In tandem with this I ran a seven-piece band and got regular bookings at the Olympia Waterford and also the Collins Hall Clonmel, The Mayfair Kilkenny, The Town Hall Dungarvan and all points in between. On occasion I strengthened the outfit to nine pieces – Vocalist, Piano, Bass, Drums, two Alto Saxes, one Tenor Sax, and two Trumpets.

The dance scene in Ireland at this time was really swinging, to the point that it was rumoured that Bands from England would soon be coming to cash-in on the Irish market. This idea, when I thought about it, seemed quite possible and took root in my head. While I was still thinking about it I had a visit from the then Chairman of the Irish Federation of Musicians, Paddy Malone, and the General Secretary, Paddy Donaghue, who confirmed that certain promoters in Dublin had already booked the top English Bands to tour Ireland.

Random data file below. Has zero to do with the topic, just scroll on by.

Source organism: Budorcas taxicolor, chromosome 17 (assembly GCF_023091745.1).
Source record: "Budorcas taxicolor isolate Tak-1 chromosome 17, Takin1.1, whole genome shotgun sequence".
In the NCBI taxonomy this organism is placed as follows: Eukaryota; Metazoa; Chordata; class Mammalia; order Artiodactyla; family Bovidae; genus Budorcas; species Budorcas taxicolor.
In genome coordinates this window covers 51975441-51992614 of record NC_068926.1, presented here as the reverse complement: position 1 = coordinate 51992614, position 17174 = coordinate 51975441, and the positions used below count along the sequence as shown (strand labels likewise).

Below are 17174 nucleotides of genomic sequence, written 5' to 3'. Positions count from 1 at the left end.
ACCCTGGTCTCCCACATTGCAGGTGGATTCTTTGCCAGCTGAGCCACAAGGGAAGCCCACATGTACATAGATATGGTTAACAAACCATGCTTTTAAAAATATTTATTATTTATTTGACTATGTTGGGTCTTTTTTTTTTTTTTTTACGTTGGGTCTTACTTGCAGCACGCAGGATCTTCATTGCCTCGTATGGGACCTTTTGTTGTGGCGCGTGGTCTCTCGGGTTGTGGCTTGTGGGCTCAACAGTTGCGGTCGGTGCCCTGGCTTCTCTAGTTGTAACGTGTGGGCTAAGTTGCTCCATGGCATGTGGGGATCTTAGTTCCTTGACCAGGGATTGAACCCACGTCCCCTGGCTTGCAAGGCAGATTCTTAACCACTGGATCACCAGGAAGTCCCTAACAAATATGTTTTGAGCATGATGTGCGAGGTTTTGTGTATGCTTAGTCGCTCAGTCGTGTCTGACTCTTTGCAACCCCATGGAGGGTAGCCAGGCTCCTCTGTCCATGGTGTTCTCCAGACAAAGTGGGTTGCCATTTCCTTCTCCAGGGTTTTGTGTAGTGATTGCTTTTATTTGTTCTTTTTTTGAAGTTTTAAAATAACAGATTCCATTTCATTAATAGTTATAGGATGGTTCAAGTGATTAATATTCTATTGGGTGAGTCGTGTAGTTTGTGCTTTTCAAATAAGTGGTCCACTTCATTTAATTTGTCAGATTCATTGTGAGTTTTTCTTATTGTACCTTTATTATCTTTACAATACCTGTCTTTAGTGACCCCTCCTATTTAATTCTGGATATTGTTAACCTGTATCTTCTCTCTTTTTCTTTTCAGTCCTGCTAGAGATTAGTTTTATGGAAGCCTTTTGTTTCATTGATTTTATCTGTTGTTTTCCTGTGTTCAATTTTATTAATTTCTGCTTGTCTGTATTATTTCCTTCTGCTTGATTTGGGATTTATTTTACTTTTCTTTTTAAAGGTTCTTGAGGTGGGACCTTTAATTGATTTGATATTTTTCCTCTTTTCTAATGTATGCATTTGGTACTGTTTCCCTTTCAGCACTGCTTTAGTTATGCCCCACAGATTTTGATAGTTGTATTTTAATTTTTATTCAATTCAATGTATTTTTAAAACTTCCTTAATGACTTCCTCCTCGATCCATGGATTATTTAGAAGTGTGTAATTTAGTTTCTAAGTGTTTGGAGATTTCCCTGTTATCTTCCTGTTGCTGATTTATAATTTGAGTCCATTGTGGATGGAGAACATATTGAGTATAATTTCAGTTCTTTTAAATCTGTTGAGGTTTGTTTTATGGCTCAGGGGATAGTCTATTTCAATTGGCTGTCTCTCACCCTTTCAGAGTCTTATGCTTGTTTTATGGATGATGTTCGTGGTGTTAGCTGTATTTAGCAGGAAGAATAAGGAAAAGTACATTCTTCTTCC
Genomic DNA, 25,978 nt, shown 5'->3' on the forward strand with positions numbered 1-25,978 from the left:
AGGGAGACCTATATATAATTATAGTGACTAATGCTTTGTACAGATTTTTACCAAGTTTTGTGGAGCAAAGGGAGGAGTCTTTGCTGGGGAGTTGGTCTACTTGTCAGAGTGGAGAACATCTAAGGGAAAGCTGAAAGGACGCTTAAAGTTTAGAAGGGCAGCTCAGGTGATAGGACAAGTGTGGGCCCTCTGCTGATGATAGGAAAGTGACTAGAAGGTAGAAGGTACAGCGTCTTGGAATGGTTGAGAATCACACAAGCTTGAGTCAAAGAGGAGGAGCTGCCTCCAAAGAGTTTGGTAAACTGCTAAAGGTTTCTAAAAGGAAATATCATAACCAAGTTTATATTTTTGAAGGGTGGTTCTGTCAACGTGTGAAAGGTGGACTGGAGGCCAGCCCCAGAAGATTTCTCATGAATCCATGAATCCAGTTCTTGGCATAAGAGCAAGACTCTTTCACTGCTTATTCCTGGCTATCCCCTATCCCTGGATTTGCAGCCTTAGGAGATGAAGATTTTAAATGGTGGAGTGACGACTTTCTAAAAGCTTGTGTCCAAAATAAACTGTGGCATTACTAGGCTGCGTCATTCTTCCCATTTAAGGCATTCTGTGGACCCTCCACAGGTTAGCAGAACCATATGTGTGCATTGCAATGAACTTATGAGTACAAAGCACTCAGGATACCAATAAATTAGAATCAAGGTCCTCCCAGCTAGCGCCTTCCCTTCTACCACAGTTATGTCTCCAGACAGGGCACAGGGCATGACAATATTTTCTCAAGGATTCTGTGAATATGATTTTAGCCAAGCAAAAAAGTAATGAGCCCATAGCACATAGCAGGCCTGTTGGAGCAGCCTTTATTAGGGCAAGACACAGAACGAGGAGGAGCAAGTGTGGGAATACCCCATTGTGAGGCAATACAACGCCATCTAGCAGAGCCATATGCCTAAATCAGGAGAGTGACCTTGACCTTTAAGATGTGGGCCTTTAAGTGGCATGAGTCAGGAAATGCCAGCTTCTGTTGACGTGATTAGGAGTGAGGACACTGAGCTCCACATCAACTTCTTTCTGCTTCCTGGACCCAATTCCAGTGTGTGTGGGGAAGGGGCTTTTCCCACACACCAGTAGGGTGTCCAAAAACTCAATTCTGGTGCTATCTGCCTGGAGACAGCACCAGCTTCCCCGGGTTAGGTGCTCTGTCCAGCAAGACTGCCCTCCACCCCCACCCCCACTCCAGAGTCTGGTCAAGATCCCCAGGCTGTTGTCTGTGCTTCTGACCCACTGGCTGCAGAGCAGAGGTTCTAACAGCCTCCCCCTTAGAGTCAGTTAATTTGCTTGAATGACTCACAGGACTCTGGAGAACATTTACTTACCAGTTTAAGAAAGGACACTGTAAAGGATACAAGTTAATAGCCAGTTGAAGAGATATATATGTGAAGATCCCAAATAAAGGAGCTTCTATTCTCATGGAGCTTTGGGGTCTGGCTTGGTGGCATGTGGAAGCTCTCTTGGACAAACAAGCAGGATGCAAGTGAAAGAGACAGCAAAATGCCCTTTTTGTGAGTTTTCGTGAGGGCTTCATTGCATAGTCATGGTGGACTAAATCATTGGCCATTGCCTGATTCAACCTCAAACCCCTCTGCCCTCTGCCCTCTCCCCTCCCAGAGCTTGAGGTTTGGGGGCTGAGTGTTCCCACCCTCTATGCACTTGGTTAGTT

The Geoffrey Cronin Trio is the up-to-date combination which plays strict tempo dance music at such well-known hotels as the Grand, Tramore, and the Haven, Dunmore. (Times Pictorial, Week ending July 8th, 1950.)

On the spot we formed the Waterford branch of the Irish Federation of Musicians, and I enrolled all the members of my bands – I being the Secretary of the new branch of the “Fed”, as this powerful Trade Union was known. The Fed was going to insist that a Fed band would have to be engaged as support to any imported band appearing in Ireland.

Well, nothing happened for some months and although I tried to get other bands interested I did not succeed because people thought it wouldn’t happen, and if it did the Union would be unable to enforce the arrangement.